Target Disappoints In Q1, Signals Trouble Ahead

Target Disappoints In Q1, Signals Trouble Ahead

Sales fell sharply in part due to the spin off of the retailer's pharmacy and clinic business.

Shares of Target plummeted about 8 percent on Wednesday morning as the Minneapolis-based retailer tried to put the best face on a first quarter report that included declining sales and the warning that the second quarter might be worse.
 
Sales dropped 5.4 percent in the quarter ending April 30. The company cited the effects of selling of its pharmacy and clinic business to CVS, issues with a health-focused grocery rollout and bad weather to the lackluster results.
 
It’s the company’s slowest growth since 2014, when the company was recovering from a massive data breach.
 
“It’s been a very wet and cold start to the year in the Northeast … and a more cautious consumer,” CEO Brian Cornell said. “And it’s been reflected in our sales.”
 
Target tempered any expectation of growth during the May to July quarter, saying that sales would be flat or down as much as 2 percent.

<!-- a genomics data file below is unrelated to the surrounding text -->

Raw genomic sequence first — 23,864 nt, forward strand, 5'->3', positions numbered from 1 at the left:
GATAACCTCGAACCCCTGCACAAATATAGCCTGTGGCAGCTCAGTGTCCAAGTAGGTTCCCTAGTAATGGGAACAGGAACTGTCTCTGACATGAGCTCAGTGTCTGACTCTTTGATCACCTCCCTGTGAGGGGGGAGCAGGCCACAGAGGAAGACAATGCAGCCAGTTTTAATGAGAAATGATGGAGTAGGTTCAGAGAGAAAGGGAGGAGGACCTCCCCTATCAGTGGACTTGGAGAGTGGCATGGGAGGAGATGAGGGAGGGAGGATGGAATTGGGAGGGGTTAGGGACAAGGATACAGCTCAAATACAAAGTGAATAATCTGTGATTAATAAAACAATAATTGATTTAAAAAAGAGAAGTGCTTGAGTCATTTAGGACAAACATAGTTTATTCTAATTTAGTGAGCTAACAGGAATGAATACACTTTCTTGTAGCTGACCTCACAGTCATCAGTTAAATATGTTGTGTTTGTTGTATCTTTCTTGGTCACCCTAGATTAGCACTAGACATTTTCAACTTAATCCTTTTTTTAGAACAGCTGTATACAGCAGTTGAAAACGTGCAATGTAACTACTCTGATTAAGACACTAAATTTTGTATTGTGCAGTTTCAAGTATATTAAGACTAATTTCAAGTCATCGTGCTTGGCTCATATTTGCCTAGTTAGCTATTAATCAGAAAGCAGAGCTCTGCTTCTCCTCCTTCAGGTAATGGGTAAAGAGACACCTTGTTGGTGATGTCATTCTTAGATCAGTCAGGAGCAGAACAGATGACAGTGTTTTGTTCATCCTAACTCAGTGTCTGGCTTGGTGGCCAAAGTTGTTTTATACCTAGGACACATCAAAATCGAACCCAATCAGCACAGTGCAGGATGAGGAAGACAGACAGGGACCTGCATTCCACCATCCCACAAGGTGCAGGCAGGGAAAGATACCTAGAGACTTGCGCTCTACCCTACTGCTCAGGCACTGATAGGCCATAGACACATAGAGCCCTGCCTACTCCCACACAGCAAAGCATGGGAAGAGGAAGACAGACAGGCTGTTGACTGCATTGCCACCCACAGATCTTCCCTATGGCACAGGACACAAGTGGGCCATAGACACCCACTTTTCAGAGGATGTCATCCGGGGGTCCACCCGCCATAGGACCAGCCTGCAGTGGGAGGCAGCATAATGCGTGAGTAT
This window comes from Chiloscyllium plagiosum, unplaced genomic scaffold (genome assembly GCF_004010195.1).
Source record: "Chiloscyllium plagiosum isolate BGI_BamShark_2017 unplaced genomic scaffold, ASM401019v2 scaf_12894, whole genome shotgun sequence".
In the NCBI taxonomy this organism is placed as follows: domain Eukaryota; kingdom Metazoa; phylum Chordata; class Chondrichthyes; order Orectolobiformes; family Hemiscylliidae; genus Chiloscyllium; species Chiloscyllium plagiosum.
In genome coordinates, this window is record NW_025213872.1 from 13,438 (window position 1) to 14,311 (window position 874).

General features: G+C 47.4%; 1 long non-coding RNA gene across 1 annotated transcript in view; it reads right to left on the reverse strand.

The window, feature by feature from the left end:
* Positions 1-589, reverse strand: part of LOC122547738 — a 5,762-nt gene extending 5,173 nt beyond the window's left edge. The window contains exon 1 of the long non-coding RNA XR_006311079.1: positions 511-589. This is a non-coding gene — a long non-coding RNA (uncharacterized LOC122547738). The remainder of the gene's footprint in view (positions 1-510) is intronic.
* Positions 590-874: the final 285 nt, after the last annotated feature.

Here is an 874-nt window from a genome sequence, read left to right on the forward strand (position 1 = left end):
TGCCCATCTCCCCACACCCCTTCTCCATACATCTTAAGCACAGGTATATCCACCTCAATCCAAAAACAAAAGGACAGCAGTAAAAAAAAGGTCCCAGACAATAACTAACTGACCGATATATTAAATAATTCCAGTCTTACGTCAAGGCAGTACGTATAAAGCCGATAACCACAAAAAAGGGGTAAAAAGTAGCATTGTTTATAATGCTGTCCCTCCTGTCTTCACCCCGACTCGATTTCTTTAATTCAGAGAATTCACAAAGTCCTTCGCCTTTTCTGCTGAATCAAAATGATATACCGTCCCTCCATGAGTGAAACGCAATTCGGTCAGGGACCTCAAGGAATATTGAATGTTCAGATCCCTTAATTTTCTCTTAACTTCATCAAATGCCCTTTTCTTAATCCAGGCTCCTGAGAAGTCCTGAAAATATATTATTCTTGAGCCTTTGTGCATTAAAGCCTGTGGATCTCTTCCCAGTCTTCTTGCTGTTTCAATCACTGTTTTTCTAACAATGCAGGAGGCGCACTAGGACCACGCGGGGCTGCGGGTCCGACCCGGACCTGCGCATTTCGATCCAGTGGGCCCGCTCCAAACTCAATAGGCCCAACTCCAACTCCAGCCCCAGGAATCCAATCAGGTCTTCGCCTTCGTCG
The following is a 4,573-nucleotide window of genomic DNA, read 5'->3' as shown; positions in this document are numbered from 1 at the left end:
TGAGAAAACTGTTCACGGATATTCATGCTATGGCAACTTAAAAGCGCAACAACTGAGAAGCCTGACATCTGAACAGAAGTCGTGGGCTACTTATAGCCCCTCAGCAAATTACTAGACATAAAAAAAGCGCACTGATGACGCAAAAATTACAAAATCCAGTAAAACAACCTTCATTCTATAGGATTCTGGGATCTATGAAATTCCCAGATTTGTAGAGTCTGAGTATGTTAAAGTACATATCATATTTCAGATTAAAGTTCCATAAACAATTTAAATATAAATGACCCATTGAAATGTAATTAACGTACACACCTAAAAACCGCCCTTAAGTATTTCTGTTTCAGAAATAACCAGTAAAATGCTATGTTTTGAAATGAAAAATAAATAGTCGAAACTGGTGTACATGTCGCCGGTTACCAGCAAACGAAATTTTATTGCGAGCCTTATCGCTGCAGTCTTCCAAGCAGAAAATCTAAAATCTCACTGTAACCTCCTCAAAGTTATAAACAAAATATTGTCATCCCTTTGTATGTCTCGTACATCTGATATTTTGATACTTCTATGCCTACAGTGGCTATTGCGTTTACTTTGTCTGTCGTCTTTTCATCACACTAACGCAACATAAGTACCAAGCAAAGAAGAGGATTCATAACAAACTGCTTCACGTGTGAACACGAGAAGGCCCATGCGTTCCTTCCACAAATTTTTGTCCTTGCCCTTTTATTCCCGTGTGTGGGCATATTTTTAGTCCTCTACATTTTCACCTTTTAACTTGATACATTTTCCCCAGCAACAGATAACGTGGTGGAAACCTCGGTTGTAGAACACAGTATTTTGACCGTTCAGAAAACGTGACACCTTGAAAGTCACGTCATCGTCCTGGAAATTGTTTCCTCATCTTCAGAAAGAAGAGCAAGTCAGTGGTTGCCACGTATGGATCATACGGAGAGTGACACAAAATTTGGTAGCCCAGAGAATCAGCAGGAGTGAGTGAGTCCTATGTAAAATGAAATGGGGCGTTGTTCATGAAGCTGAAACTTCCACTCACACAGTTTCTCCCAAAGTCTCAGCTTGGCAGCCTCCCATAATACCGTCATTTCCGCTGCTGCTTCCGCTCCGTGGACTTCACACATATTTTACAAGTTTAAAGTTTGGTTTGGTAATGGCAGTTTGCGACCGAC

It wasn’t all bad news for the company. Earnings per share of $1.29 (up about 17 percent year-over-year) handily beat analysts’ expectations of $1.20, comparable store sales rose 1.2 percent and spinning off the pharmacy and clinic business reduced administrative costs.
 
“We are pleased with our first quarter financial results,” Cornell said in a statement. “We plan to successfully implement our long-term strategy, even in the face of a challenging short-term consumer landscape.
 
The company’s focus on “signature categories” where the company has an edge—such as fashion, kids/baby and wellness—seem to be paying off with three times the growth of the company overall. And digital sales climbed 23 percent – an important area as the retailer continues to combat the likes of Amazon.
 
Target’s report comes amid a particularly bad time for retail, with major department stores like Macy’s, Nordstrom and Kohl’s reporting their worst results since the depths of the Great Recession. The company is also facing a boycott and protests after Cornell affirmed its bathroom policy that allows customers and employees to use the bathroom that conforms to their gender identity.
 
Shares of the company were trading at $68.35 by midday.